Why A/B testing is dead
Lifecycle marketers know that when it comes to engaging their customers, practice beats theory. No matter how brilliant a campaign, email subject, ad, or creative seems on paper, the only way to know if an idea works is to try it out with customers. Traditionally, marketers have tried out their ideas through A/B testing.
But as many marketers have learned, A/B testing has problems.
Problem #1: A/B testing is slow
To set up an A/B test, marketers first need to divide their customers into segments. Then they must run tests on each segment, wait for data to come in, and then analyze and implement the results. These steps take time, but markets move quickly. Results from a test run at one time, or with one segment, might not make good predictions as markets and demographics change. The results of the A/B test are always a trailing indicator.
Problem #2: A/B testing doesn’t scale
Manual testing can seem feasible if you only have one variable to test – for example, which of two logos is more appealing to your customers? But a typical marketing campaign requires dozens of choices. Should we use paid ads or our owned channels? Should we reach customers via phone, email, or SMS? How often should we send messages? What time should we send them? You could try to test each of these variables for each segment. But you will quickly reach a “combinatorial explosion” – there are simply too many variables to test.
All too often, marketers faced with these challenges will tell themselves, “well, maybe it’s okay if we don’t test everything. Let’s just send all the emails at 3 pm.” Of course, going with your best guess often means a less effective campaign.
Problem #3: A/B testing offers personalization that isn’t very personal
When an A/B test comes back with a clear result, it feels like a win. “Subject line A got more opens than subject line B!” The problem is that some customers connected better with subject line B. If marketers adopt the “winning” option from the A/B test, they are simply letting the majority rule. In an election, getting 51% of the vote means you win. In a marketing campaign, engaging 51% of your customers is probably a losing strategy – 49% of your customers aren’t getting what they want.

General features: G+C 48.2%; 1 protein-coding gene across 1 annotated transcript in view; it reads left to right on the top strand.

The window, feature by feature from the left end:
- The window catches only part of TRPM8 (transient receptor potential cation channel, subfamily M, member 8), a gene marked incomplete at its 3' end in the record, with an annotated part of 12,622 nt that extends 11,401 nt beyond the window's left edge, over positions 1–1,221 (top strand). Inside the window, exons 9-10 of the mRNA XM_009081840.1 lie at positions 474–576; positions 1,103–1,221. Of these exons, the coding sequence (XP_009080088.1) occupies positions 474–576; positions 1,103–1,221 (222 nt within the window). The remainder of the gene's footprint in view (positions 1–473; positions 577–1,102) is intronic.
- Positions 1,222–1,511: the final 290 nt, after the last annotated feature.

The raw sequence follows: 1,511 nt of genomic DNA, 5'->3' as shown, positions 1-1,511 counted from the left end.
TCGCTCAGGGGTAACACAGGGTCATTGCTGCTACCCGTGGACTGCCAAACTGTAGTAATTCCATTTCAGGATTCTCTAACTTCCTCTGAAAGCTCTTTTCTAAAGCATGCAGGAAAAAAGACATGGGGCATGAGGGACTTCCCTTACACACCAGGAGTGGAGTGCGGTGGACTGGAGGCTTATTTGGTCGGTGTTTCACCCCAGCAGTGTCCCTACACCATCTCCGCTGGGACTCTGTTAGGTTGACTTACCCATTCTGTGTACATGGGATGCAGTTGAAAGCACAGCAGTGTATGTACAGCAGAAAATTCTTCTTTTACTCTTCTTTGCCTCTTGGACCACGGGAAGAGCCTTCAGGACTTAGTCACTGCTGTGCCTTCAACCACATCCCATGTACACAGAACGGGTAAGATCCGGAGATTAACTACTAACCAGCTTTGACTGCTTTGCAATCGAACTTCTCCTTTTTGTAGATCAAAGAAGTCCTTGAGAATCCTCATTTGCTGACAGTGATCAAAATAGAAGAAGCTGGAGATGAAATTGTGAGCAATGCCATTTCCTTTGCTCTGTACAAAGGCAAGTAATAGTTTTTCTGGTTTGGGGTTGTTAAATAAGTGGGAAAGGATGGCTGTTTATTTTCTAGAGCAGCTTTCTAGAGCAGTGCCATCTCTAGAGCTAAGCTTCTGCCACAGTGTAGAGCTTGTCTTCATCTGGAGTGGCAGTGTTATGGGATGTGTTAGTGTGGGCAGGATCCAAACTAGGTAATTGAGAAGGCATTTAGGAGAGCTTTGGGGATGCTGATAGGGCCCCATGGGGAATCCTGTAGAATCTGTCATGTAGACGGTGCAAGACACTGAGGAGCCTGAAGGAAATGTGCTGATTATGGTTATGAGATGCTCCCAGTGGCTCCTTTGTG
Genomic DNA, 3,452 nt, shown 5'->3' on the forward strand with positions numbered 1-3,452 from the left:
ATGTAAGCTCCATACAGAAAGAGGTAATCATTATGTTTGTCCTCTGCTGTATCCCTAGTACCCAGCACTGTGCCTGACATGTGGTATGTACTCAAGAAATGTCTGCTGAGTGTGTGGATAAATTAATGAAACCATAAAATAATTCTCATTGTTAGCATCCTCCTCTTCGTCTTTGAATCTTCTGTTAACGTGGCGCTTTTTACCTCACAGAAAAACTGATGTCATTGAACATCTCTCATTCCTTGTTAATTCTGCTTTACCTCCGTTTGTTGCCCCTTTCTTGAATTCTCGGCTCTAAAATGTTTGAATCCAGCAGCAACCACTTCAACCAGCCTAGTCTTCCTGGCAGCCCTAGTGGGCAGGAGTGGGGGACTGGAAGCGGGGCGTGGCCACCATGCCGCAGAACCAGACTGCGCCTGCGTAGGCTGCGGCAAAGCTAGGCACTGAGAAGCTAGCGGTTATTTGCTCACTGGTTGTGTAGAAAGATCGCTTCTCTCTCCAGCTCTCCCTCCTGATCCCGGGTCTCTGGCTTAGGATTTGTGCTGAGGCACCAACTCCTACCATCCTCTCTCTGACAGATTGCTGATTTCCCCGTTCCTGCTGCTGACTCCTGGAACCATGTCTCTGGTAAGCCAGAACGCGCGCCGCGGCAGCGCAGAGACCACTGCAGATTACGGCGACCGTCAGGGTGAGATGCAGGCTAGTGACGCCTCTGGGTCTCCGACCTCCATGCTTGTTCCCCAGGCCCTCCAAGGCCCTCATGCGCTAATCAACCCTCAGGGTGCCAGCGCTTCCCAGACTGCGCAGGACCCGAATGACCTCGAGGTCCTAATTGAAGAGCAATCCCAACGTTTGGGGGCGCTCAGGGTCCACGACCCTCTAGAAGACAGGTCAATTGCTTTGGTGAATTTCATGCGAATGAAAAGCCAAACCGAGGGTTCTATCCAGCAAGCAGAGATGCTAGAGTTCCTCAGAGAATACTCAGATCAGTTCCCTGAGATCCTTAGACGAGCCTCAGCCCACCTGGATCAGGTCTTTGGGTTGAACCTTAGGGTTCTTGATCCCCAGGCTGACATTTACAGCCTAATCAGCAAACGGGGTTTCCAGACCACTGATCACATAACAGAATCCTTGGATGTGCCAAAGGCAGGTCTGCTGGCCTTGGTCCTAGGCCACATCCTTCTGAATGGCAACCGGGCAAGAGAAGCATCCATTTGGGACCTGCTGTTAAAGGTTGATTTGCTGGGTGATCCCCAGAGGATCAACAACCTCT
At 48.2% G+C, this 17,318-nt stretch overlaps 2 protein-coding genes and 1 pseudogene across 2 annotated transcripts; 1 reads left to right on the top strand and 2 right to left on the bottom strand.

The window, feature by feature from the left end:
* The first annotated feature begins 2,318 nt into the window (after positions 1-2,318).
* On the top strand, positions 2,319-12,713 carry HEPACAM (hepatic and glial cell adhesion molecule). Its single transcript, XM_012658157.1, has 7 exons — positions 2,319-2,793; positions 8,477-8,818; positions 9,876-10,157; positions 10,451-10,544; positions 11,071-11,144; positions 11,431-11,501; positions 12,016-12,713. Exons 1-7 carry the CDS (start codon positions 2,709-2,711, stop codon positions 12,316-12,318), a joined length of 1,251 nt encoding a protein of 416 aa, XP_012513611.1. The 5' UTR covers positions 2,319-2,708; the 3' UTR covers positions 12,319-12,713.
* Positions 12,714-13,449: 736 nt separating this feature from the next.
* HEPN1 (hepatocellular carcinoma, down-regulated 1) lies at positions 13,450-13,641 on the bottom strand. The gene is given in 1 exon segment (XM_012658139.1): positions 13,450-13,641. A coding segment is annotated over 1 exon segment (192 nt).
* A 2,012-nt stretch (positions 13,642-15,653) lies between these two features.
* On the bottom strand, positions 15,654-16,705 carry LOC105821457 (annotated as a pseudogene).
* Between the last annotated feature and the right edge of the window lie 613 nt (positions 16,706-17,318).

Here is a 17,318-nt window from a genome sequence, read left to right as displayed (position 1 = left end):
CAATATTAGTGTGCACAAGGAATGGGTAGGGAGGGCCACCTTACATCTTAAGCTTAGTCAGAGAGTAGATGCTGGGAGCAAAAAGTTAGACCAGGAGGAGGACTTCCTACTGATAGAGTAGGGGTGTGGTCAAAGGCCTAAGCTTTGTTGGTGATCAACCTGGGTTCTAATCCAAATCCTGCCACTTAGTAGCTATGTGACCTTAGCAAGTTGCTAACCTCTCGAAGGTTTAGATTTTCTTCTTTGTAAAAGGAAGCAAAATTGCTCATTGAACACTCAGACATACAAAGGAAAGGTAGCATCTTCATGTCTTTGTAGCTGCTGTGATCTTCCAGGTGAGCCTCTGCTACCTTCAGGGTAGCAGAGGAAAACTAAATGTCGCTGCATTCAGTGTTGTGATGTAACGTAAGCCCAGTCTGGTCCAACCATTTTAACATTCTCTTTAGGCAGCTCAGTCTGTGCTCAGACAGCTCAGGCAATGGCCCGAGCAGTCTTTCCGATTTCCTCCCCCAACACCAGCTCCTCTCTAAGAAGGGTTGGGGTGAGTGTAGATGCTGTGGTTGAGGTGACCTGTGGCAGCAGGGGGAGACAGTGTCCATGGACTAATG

What about segments? Dividing customers into segments is better than nothing, but it doesn’t solve the problem. You are still deciding how to engage each customer based on a single data point – their segment. Today’s lifecycle marketers have rich first-party data moldering in their data warehouses and CDPs. A/B testing by segment lets the depth of that data go to waste.
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The solution: continuous automated experimentation
Savvy marketers have begun using a new application of machine learning, called reinforcement learning (RL), or self-learning AI, to automate the process of experimentation. At OfferFit, we provide a platform that lifecycle marketers use to automate experimentation.
To get started, marketers make three choices.
Success metric. What is the KPI you want to maximize?
Experimentation dimensions. What are the dimensions along which you’d like to test? (e.g., offer, subject line, creative, channel, timing, cadence, etc.)
Options. What are the options available for each dimension?
From there, the AI automates the process of experimentation. A platform like OfferFit makes daily recommendations for each customer, seeking to maximize the chosen success metric. The AI learns from every customer interaction, and applies these insights to the next day's recommendations.
Automated experimentation can be a powerful tool to help markers test at scale. But the experiments carried out by a self-learning AI are not simply manual experiments done more quickly. The advantages over manual testing are fundamental.
Automated experimentation is fast and flexible
Automated experimentation is faster and easier than manual A/B testing. There is no need to set up segments, design experiments, analyze the data, and implement the results. Instead, the process is automated, and the AI continuously learns and improves.
Automated experimentation provides continuous learning
There’s no need to administer new tests when conditions change – automated experimentation provides continuous learning. A traditional A/B test is static, giving a snapshot at a moment in time. If marketers want new insights as market conditions change, they must set up and administer new tests. Unlike a traditional A/B test, a self-learning agent constantly learns and adapts as the market changes.
Automated experimentation provides 1:1 decisioning
With manual A/B testing, marketers are stuck in a “majority rules” regime, giving each customer the most popular option for their segment. A traditional A/B test concludes by saying, “70% of customers in segment X preferred option Y.” A customer is reduced to a single data point – the segment.
Self-learning agents make the best decision for each customer individually, making customer segments obsolete. The “winning” option for a particular customer at a specific time depends on all the data the AI has at the moment it makes the decision.
Ready to make the leap from A/B to AI?